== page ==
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SouthernBreeze17 12-30-2010 07:07 PM

Island Packet 35
I am considering purchasing a IP 35, and have one question: Just how Slow is an IP 35?

I hear and read alot about how slow the IPs are in light wind. My wife just said: ALL sailboats are slow, so what?

The IP 35 seems to have the accomodations we are looking for in a cruising boat, and from what I read it performs quite well in 15 to 25+ knots of wind.

Other than the occaisional thunderstorm in the summer, we don't have sustained winds at that level on the west coast of FL very often. So I am concerned that at 5-10 knots of winds, we could be purchasing a slow power boat (might as well buy a trawler! and not have to worry about shoals or bridge clearance).

So for any of you with experience sailing an IP 35, what kind of boat speed could we expect with 10 knots of wind close hauled, or beam reach, or broad reaching? We're not interested in racing and really don't care when we get to our cruising destination, but we would like to be able to make the boat move in 5 to 10 knots of wind.

I'd like to be able to buy a boat that should be able to get at least 3 knots on most points of sail in a light (5-10 knot) wind condition.


DulceSuerna 12-30-2010 08:10 PM

I am not an IP owner but am gonna chime in my 2 cents so please take it with a grain of salt and dont bash me. Our boat is a Bombay clipper 31 I have been told predecessor to the Ip31 but she is a heavy stout beamy boat. It performs Great in 15-25. We were out last week for a few days in 9-14 mph winds and averaged about 5 knots, occasionaly up to 6.5 . Having said that I think an Ip 35 would perform similar if not a bit faster and closer pointing. Personally I would rather have a boat hat can handle heavier wind easier then one of those super light (but faster in light wind but have to really reef heavy etc in anything in the mid to high teens) type of boats. We thought of a trawler, but for the extra few knots per hour, and not being able to SAIL :) we went a different route. We too are on the west coast of Fl and sail winter and summer. Summer sailing seems to have ok to decent breezes many months, and we enjoy the trip wherever we are going. Most sailors I know of power sail often as winds never seem to come from wherew you want them. Having said that we recently motored 24 miles and burned barely 2 gallons of diesel. I think you can easily get your 3 knots on most points in 5-10.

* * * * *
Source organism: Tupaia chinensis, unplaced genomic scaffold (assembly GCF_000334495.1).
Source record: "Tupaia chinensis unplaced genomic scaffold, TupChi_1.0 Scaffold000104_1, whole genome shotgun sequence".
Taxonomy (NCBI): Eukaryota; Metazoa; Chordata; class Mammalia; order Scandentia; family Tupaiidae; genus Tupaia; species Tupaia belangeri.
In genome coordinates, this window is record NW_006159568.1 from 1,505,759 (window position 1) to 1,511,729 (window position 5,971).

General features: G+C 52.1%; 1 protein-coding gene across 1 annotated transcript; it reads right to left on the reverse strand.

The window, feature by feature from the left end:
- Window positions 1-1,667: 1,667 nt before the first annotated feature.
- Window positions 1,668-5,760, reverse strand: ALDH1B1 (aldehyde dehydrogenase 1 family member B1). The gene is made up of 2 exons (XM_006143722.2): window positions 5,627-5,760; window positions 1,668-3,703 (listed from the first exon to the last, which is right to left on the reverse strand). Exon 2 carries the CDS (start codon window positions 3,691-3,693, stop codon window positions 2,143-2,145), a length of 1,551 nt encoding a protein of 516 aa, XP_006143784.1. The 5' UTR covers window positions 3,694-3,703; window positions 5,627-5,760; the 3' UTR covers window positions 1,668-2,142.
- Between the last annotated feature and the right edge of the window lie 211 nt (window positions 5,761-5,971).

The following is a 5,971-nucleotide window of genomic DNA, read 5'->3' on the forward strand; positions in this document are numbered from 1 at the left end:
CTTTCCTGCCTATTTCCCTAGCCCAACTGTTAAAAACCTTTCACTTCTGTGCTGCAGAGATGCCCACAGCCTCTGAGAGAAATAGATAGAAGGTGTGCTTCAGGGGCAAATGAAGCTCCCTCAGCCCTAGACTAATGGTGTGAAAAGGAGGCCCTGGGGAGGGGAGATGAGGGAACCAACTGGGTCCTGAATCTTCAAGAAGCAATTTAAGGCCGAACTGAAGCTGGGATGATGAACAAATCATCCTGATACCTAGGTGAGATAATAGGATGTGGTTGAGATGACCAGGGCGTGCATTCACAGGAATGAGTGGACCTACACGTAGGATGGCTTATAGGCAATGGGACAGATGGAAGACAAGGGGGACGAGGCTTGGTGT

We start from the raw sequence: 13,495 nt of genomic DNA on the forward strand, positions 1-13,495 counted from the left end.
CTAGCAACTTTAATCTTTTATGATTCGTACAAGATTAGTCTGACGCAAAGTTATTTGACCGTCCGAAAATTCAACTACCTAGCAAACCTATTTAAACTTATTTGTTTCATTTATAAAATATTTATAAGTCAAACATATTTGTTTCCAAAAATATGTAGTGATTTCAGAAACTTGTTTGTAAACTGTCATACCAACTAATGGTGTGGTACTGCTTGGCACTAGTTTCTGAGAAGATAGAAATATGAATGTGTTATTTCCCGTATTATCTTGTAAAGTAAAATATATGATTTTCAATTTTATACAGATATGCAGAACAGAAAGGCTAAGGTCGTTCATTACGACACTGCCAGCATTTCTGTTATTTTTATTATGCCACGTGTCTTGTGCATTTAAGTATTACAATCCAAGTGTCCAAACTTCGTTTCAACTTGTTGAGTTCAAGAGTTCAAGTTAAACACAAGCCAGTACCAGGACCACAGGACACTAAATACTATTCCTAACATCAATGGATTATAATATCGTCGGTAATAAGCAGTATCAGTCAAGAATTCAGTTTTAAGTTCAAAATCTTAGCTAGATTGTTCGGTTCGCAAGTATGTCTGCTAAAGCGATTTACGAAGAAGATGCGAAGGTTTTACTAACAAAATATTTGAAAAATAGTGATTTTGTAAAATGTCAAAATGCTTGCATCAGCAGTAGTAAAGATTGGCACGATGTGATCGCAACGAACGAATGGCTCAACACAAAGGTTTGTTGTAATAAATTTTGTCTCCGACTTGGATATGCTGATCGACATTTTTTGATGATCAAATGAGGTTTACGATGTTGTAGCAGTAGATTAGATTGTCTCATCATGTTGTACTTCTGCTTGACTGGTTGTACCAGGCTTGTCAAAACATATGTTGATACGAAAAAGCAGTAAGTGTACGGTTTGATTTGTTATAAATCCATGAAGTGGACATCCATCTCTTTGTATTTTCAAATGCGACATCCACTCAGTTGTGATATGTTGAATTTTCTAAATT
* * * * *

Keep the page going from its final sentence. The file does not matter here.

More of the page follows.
FarCry 12-30-2010 08:21 PM

Sorry for the brief hijack!!!

I always try to put a shout out to another Bombay Clipper owner. A fine choice in vessels you've made DulceSuerna!!!

tommays 12-31-2010 07:17 AM

I think the issue is how close hauled to the wind a boat can make effective headway compared to another which seems to be the IP weak point.

If you need to sail someplace upwind and your tacking 15 degrees lower its takes a LOT longer.

deniseO30 12-31-2010 08:44 AM

SouthernBreeze17 12-31-2010 03:13 PM


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If you need to sail someplace upwind and your tacking 15 degrees lower its takes a LOT longer.